College Girls—From the Valley to the Gulf
The college traced its roots to 1809 when it began as a small Catholic boarding school for middle-class girls in a remote and peaceful part of Maryland. A Washington newspaper once described it as “the kind of setting Hollywood used to seek out for inspirational movies.” The nearest town was Emmitsburg, and it lay in a valley bordering the Catoctin Mountain range. Except for a dramatic few weeks 50 years later, it has remained remote and peaceful. The summer of 1863 was the exception; when the great Civil War battle of Gettysburg took place just 10 miles to the north, barely inside the Pennsylvania border. Union troops camped on the school grounds en route to the fight, and some Confederate detachments also passed near the campus. The nuns who ran the college cared for both Union and Confederate wounded after the bloody three-day battle.
One hundred and fifty-six years later the school is still there, at least the bucolic grounds, with stately red brick buildings. But it is no longer a college. Saint Joseph’s College closed in 1973 and the grounds are now the National Emergency Training Center. Saint Joseph’s, just down the road from the still going Mount Saint Mary’s, was a victim of its small size (about 600 girls at its peak), the growing unpopularity of one-sex colleges and the declining numbers of free teachers, i.e. the Daughters of Charity (the ones with the sailboat hats).
The college may be gone, but many of the women who attended it are still around. Considering how many of them hated the strict rules (in the late ’50s, girls were expelled for simply attending parties where alcohol was served), the loyalty of the alumnae is extraordinary. The campus reunions are fewer, but they have been so well attended over the decades that they used to say if a classmate did not show up, she had likely gone above.
And thus we traveled last month across the state to Sarasota, where the Saint Joseph’s class of 1961 has been holding informal reunions for close to 10 years. Sarasota is the site because several of the women are retired there, or have winter homes in nearby Gulf Coast cities. Others plan Florida vacations around the event. Although the numbers have declined as some women, and especially the husbands, have died. They still manage to draw a dozen women and assorted relatives and friends.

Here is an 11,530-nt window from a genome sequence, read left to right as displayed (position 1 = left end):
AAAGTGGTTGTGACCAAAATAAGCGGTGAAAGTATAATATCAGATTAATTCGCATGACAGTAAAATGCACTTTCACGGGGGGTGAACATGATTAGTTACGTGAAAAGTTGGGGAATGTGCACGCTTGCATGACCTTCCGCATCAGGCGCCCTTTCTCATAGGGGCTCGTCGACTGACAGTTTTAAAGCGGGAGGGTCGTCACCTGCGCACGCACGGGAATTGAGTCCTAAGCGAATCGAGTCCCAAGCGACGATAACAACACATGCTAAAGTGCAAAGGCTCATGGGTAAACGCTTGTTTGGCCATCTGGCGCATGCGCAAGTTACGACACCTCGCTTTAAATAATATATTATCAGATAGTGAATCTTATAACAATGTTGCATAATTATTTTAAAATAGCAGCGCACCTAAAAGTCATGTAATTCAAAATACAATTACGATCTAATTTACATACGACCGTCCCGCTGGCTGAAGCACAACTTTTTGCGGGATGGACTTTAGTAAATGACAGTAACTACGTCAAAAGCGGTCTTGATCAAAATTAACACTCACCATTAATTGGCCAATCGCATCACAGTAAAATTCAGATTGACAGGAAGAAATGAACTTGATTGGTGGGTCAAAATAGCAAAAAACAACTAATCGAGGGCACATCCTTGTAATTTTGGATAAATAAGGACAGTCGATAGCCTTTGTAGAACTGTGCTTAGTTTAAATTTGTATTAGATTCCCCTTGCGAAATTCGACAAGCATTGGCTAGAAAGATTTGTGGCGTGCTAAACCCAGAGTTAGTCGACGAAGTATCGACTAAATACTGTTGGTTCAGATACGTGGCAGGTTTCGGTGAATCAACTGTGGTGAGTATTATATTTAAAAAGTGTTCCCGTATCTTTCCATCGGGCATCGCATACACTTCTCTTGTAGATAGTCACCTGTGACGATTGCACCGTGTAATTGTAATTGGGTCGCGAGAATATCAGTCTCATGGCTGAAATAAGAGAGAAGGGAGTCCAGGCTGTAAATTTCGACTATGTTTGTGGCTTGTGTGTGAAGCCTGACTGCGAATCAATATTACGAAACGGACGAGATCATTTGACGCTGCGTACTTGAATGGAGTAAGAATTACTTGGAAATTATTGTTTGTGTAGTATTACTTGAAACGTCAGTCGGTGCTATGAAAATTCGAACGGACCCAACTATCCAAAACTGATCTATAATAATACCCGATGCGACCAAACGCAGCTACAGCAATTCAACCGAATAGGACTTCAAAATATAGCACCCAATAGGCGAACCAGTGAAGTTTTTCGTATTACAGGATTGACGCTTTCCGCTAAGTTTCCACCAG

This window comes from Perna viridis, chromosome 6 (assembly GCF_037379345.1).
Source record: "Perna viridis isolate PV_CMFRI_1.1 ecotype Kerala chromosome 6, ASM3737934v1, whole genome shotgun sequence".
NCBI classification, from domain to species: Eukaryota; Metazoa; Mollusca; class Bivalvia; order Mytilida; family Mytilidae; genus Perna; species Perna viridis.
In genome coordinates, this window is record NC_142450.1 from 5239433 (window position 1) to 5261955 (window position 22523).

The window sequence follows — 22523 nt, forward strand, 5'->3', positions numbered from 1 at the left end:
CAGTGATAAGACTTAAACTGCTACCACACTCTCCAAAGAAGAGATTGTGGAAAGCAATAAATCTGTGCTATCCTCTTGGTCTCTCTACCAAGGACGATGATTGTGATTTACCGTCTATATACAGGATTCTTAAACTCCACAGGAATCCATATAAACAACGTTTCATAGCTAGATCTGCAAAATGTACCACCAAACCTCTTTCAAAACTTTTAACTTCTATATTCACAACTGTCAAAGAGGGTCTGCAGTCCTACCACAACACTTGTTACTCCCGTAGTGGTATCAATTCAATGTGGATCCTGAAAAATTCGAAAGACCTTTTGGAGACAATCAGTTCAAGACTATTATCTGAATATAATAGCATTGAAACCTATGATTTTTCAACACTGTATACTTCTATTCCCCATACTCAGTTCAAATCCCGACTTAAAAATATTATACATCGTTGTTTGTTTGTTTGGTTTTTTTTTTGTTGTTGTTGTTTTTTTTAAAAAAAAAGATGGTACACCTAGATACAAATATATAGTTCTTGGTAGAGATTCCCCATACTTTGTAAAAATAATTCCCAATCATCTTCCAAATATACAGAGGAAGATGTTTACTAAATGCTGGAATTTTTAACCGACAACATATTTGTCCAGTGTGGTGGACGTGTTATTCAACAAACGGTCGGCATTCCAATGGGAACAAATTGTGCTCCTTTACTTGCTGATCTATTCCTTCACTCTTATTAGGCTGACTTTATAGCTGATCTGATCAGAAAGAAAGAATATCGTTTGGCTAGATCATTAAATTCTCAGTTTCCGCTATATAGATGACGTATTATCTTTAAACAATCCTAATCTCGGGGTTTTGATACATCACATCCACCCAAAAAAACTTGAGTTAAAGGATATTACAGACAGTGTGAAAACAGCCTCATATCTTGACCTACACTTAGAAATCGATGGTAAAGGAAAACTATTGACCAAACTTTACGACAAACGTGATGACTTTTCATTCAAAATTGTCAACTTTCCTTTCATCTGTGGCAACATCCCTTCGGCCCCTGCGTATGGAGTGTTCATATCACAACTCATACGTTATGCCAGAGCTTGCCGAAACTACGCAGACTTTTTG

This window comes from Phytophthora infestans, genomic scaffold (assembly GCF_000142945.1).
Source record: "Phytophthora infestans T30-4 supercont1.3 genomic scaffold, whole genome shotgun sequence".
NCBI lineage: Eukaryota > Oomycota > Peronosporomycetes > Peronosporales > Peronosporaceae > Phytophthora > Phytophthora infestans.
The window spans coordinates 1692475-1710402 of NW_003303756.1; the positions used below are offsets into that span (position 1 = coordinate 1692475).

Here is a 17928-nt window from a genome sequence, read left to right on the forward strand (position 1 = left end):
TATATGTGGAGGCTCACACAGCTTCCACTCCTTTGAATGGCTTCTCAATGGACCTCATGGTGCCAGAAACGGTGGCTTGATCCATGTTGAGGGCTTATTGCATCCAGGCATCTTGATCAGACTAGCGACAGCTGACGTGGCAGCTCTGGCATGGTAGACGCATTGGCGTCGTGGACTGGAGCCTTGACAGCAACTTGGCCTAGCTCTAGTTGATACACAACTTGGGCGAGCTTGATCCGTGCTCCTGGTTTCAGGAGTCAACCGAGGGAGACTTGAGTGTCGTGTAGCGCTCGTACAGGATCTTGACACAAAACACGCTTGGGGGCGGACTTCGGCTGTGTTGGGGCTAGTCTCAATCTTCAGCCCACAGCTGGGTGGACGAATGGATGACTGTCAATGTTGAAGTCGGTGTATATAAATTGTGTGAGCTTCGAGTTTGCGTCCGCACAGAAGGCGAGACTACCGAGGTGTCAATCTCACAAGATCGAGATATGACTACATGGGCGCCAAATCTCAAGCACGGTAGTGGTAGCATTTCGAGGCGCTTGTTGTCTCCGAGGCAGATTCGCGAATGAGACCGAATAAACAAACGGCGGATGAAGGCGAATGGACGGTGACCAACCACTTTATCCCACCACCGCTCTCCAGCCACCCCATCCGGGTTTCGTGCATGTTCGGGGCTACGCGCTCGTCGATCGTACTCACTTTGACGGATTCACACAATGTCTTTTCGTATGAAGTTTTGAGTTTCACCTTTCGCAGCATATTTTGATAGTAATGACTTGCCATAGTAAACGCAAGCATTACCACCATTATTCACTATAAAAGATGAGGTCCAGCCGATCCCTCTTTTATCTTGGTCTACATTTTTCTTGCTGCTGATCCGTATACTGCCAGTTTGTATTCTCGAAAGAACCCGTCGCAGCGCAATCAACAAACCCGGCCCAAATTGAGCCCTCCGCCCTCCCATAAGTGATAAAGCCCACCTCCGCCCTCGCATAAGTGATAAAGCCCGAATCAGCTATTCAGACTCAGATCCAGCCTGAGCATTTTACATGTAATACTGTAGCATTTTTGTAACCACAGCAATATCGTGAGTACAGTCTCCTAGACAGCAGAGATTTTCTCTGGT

For those of us still moving, it is an opportunity to check out one of the state’s most distinctive communities, long noted as an arts center, and recently facing the usual problems of growth, i.e. redevelopment vs. overbuilding—resulting in a vibrant downtown compromised by too many people trying to move around in a small area.
Let’s start with the traffic—the root of the problem is what makes Sarasota such a beautiful spot. The large and magnificent bay provides wonderful sites for single homes and high-rise residences. But unlike the east coast, where most communities have access to the Atlantic beaches every few miles, the Gulf of Mexico beaches are reachable by a few causeways that are miles apart. The results are traffic jams both morning and afternoon. We are talking about serious holdups, lines of crawling vehicles sometimes a mile long. And the roads leading to those bottlenecks are equally congested. Aside from I-75, which lies farther out of town than I-95 does from east coast communities, the main road up and down the coast is U.S. 41. Compared to U.S. 1 on our side, it is frustratingly slow. A friend who met us for lunch in downtown checked his route guidance from his home and expected an 18-minute drive. But it took a full half hour due to traffic on U.S. 41.
Sarasota’s downtown is a bustling and attractive place, filled with restaurants and shops. The main shopping street, oddly enough, is called Main Street, and the shoppers and diners, reflecting the heavy retirement community, are conspicuously older than people on Fort Lauderdale’s Las Olas Boulevard. The retail presence is also obviously stronger and more varied with an emphasis on artsy stores. The downtown directory lists a dozen galleries, and not all are on the main drag. The commercial district extends to cross streets, which feature antique stores and a number of thrift stores. The latter is especially appealing to the Saint Joseph’s alumnae who reserve at least a day for touring those outlets.
The number of galleries and art-related stores reflects Sarasota’s long history as an art center. The Ringling, the State Museum of Florida, goes back nearly a century, to when the circus family first brought its love of art and antiques to the city. The Ringling College of Art and Design opened in 1931 and has a national reputation. All this is valued by its residents, both full time and winter, but they all deplore the building boom that has seen too many skyscrapers, too fast, too tall, too close together.